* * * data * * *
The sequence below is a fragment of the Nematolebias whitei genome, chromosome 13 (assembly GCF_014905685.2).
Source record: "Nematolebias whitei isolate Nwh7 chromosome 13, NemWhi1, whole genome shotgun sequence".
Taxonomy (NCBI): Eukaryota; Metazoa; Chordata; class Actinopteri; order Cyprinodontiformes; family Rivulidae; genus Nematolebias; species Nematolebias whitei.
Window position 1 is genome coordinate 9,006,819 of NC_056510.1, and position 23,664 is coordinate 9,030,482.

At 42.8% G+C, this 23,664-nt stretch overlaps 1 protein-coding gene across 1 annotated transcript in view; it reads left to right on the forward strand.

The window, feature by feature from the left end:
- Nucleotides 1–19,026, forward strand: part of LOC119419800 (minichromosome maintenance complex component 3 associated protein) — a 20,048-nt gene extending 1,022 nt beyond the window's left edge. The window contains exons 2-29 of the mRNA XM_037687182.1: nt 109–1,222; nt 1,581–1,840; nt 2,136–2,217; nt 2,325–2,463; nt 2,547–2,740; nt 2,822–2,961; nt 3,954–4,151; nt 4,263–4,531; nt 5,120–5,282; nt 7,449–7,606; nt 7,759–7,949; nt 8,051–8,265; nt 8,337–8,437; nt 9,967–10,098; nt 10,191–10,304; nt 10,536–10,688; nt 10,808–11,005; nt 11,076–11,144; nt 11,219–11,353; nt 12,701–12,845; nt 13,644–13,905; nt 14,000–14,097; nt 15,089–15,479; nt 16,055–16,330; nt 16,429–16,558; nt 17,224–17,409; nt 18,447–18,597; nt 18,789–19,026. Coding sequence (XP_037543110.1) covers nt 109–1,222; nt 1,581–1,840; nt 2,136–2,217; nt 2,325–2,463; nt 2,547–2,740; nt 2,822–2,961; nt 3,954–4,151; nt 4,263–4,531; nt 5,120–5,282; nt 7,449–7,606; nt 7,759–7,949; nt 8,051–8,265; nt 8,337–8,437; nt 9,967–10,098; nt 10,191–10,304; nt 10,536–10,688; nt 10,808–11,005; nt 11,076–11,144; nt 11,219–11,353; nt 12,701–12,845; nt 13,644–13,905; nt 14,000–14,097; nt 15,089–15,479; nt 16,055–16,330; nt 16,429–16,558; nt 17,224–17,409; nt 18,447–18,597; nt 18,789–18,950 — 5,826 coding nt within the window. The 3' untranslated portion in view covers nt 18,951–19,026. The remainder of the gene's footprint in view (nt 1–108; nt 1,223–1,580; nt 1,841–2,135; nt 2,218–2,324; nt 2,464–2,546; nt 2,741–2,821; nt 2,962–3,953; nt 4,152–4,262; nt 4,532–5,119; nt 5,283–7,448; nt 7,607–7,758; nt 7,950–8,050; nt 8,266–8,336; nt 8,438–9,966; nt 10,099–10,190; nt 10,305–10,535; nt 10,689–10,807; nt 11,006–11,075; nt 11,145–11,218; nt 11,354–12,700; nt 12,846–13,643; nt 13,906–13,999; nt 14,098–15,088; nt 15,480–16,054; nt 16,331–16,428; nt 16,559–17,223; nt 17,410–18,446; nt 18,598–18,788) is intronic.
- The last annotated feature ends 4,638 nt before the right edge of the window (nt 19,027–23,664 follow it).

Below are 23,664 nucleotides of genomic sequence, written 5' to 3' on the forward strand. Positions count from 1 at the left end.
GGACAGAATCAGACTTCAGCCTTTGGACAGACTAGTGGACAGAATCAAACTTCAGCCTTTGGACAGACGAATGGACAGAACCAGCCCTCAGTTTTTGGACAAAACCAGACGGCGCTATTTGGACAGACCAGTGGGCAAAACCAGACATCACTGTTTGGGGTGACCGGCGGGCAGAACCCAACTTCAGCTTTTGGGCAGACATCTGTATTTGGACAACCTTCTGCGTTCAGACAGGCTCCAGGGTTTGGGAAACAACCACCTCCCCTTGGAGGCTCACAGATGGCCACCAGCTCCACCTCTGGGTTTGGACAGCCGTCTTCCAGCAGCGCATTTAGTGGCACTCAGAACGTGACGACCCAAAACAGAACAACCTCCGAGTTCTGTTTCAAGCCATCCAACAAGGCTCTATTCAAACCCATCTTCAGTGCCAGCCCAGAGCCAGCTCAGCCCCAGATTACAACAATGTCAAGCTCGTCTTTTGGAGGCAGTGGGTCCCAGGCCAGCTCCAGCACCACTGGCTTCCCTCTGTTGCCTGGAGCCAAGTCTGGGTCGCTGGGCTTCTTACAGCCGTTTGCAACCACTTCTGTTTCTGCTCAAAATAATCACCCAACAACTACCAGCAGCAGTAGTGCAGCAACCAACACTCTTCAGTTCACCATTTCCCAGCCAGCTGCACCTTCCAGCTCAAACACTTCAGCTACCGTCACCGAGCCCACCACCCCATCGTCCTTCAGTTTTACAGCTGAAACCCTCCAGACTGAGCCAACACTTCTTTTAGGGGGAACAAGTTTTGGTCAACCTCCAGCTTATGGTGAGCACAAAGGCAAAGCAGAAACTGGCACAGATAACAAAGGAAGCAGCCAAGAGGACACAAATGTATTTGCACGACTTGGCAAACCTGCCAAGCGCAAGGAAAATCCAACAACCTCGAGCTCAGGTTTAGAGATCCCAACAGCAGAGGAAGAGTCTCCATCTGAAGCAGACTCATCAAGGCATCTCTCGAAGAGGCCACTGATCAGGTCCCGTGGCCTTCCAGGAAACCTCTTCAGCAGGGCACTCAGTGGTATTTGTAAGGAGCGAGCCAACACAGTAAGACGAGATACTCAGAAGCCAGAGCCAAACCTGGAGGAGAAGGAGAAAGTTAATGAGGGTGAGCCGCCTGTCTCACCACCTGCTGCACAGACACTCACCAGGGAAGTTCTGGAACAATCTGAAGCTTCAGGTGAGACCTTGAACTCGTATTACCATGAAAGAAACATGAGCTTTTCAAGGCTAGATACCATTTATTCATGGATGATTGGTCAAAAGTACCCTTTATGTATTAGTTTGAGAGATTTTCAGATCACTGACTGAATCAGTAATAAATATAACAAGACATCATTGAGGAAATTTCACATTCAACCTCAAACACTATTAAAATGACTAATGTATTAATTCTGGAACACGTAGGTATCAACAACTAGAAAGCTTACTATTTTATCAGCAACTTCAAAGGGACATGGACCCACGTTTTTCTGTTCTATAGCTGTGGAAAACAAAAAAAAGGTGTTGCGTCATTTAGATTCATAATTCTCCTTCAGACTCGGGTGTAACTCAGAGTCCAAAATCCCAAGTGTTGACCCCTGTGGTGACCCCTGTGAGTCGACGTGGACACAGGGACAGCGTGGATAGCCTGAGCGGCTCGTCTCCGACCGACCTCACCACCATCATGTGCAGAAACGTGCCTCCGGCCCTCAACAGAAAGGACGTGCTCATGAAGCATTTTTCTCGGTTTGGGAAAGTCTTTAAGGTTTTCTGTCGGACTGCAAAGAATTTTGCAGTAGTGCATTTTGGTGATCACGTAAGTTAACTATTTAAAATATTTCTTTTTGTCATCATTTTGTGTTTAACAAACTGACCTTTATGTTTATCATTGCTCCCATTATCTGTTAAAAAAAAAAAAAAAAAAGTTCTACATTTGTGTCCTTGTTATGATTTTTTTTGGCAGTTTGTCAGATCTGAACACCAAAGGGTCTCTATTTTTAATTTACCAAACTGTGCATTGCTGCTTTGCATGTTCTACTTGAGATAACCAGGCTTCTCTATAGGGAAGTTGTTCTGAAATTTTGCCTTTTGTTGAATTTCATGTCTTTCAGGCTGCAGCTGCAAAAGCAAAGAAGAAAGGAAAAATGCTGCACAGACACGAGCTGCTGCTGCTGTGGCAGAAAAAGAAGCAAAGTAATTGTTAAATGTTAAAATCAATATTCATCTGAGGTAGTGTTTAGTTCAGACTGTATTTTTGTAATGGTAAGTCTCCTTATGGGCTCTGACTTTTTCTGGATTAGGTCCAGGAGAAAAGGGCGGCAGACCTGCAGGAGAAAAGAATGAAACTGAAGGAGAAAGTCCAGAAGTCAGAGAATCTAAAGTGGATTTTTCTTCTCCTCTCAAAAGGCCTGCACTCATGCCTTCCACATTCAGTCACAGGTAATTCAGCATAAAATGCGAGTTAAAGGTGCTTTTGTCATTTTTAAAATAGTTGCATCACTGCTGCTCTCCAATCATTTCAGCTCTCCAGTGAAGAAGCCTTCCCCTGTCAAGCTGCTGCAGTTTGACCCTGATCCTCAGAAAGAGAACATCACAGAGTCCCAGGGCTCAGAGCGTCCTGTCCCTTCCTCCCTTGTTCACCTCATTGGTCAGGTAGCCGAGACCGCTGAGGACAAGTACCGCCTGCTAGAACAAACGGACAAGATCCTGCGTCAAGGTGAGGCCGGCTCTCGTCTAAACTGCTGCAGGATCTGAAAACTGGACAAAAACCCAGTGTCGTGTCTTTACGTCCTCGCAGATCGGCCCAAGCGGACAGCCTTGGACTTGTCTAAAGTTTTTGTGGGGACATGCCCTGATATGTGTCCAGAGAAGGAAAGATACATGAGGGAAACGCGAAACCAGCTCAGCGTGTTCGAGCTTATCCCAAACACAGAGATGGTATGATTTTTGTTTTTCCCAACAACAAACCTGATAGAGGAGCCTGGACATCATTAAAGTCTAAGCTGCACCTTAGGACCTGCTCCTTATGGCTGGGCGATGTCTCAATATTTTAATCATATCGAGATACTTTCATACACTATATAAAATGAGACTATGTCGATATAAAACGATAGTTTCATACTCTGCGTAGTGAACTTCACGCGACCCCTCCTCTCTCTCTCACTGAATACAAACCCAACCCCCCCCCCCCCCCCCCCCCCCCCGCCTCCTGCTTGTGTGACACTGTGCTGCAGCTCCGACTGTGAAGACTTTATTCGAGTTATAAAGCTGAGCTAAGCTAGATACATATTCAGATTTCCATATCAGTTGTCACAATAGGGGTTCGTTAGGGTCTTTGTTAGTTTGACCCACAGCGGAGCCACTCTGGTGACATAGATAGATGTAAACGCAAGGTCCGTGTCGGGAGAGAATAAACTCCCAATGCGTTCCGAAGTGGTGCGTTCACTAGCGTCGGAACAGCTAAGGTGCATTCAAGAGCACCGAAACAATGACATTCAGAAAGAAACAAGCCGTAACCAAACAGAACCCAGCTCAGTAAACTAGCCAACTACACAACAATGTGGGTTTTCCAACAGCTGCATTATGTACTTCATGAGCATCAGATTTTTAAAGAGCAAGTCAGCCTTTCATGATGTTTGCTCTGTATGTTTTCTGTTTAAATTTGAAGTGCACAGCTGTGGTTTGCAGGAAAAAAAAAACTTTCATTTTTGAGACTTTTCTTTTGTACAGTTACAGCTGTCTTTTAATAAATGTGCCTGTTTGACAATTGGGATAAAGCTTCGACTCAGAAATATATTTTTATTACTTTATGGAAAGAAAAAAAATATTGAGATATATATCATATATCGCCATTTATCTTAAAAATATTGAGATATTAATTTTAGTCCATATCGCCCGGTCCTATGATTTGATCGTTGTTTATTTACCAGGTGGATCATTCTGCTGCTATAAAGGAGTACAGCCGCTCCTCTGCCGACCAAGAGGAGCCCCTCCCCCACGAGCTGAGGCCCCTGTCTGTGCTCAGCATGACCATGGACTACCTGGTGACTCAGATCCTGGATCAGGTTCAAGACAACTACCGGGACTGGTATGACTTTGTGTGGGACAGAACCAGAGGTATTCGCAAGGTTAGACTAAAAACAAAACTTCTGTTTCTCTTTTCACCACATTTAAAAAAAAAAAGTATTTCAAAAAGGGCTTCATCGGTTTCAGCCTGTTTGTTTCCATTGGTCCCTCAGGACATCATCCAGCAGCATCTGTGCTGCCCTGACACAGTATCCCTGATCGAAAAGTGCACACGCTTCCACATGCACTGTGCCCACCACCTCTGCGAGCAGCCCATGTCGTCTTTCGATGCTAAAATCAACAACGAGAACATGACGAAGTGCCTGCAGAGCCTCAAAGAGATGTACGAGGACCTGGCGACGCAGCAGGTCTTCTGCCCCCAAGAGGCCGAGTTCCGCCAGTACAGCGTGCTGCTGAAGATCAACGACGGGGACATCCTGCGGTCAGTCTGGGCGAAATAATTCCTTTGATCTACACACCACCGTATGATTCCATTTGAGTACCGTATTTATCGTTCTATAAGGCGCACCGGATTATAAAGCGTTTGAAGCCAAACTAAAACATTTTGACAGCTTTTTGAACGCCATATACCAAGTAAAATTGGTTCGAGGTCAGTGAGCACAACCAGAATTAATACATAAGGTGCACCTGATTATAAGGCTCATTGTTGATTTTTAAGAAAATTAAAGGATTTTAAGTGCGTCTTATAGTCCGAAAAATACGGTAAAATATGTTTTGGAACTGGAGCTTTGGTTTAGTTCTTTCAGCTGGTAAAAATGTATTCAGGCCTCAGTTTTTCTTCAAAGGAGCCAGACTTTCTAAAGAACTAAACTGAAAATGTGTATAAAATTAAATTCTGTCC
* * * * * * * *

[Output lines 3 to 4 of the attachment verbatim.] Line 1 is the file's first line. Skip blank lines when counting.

Taxonomy (NCBI): Eukaryota; Metazoa; Chordata; class Actinopteri; order Cyprinodontiformes; family Rivulidae; genus Nematolebias; species Nematolebias whitei.
Window position 1 is genome coordinate 9,006,819 of NC_056510.1, and position 23,664 is coordinate 9,030,482.